Dual-target PET teases apart dementia class

 
 
 
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A PET imaging technique gleaning information about both dopamine terminal integrity and amyloid burden in the brain may help researchers classify forms of mild cognitive impairment (MCI) and predict dementia risk, according to a study published online April 9 in The Journal of Nuclear Medicine.

Roger L. Albin, MD, a neurologist from the University of Michigan in Ann Arbor, Mich., and colleagues, devised a molecular-imaging based system of classification for mild cognitive impairment as it progresses into three subtypes of dementia: Alzheimer’s disease, Lewy body dementia (LBD) and frontotemporal dementia (FTD). The objectives of the research were to assess the technique's ability to determine the probable cause of MCI and to predict development of dementia.

PET imaging to determine cause of MCI was performed with two biomarkers, C-11 dihydotetrabenazine to measure striatal dopamine terminal integrity and C-11 Pittsburgh compound B (C-11 PiB) to quantify cerebral amyloid deposition. Amyloid burden has long had a positive association with onset of Alzheimer’s disease and significant loss of nigrostriatal dopaminergic terminals is a strong sign of LBD. Results of this prospective and cross-sectional study showed clear patterns of amyloid deposition and denervation of the nigrosriatal dopamine pathways for each respective subtype of MCI.

“These results, and others, indicate that molecular imaging with amyloid and nigrostriatal dopamine terminal ligands may identify characteristic pathologic features of neurodegenerative dementias,” wrote the authors.

A total of 27 participants with MCI were involved in the research. Follow-up at a mean of three years revealed that 18 MCI patients had progressed to dementia. Subjects with higher uptake of C-11 PiB and normal distribution of C-11 dihydotetrabenazine were considered to have Alzheimer’s dementia. Those with lower striatal C-11 dihydotetrabenazine uptake were classifed LBD. Finally, those with normal binding of both biomarkers were labeled FTD. Results of PET imaging revealed 18 subjects with Alzheimer’s pathology, seven with signs of FTD and two patients with the neural characteristics of LBD. For each subtype of MCI, about two-thirds developed dementia. A model for classifying types of MCI could improve the quality of future clinical trials, according to researchers.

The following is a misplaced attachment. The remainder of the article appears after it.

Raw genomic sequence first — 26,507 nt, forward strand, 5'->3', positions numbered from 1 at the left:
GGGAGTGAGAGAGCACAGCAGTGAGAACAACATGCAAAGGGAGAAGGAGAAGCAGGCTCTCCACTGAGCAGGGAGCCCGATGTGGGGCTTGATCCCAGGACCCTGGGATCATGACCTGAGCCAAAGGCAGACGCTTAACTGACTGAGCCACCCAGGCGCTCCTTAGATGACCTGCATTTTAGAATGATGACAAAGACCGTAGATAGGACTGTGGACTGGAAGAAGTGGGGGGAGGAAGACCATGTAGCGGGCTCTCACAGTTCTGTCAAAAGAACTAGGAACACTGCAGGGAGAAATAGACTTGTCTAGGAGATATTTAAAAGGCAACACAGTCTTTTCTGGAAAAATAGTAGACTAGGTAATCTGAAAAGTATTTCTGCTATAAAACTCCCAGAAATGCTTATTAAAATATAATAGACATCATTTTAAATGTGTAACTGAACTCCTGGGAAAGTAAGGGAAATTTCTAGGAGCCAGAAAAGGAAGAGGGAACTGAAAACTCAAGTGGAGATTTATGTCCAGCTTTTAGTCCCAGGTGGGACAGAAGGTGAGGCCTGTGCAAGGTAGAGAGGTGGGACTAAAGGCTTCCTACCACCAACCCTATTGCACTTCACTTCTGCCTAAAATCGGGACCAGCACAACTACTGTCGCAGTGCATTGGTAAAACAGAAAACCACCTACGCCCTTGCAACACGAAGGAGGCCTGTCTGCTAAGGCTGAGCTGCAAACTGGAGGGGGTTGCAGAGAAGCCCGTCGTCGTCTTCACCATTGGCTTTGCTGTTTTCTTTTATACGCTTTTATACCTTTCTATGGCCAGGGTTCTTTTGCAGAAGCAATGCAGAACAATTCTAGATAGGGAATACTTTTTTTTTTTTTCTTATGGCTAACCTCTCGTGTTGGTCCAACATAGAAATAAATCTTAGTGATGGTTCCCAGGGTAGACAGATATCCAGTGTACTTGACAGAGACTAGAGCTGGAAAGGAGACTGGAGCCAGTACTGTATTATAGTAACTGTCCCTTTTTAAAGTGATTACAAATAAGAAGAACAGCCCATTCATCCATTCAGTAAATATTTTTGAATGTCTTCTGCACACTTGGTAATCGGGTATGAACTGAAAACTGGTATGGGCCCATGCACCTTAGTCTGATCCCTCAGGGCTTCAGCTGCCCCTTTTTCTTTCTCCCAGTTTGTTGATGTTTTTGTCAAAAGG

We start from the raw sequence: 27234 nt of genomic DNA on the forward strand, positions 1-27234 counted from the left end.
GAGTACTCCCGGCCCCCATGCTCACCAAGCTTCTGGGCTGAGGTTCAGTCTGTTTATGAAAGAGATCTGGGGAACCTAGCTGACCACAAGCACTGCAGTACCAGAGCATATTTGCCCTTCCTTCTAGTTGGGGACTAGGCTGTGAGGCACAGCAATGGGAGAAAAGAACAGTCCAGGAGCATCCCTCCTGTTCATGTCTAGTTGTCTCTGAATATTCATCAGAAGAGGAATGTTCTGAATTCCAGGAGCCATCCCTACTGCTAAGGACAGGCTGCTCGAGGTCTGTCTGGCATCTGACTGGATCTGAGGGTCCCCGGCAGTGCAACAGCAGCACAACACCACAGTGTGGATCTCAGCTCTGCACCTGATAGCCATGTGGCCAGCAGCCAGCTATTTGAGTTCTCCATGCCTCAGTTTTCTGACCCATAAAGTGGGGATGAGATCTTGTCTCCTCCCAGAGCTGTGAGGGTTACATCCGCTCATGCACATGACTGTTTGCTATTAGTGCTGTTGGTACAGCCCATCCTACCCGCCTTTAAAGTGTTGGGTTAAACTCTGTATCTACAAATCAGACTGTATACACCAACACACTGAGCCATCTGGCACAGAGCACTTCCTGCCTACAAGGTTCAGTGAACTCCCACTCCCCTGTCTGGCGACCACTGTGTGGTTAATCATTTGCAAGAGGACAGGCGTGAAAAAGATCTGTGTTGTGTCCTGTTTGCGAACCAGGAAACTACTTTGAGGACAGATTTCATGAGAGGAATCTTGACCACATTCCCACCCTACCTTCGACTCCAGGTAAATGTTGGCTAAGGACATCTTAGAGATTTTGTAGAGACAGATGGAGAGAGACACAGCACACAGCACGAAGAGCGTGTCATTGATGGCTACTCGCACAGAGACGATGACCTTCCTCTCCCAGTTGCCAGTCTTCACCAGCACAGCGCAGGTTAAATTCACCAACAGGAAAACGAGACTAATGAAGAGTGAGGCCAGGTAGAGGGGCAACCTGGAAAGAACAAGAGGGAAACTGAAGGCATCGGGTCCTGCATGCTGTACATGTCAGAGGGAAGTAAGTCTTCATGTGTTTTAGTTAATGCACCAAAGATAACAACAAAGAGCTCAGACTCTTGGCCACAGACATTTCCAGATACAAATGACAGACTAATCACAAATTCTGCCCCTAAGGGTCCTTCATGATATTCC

“Accurate, pathologically based classification of MCI subjects would facilitate enrollment of more homogeneous subject populations and also increase statistical power in disease-modifying trials,” wrote Albin et al. “Amyloid imaging and nigrostriatal dopamine terminal imaging are well validated by postmortem studies as biomarkers for cerebral beta-amyloid deposition and LBD.”

The researchers listed several caveats. Risk of misclassifcation was a potential for FTD, which also can present striatal denervation. Vascular disease and tau formations can lead to FTD, which this technique would not indicate. Therefore, FTD-specific ligands would improve classification for this subtype.

“Although conventional, this classification approach inevitably obscures some of the complexities of overlapping pathologies contributing to the clinical features of dementing illnesses,” the researchers added. “Some FTD cases, for example, notably those associated with tau mutations, exhibit significant parkinsonism and loss of nigrostriatal neurons.”

Another issue was the potential for those with LBD pathology to experience quick progression of striatal dopaminergic innervation when converting to full onset dementia.

“This finding raises the interesting possibility that dopamine terminal PET or SPECT imaging, although generally thought to be useful in establishing a diagnosis of LBD in individuals in established dementia, may be insensitive in precursor states like MCI,” the authors wrote. “Larger prospective studies are required to address this question.”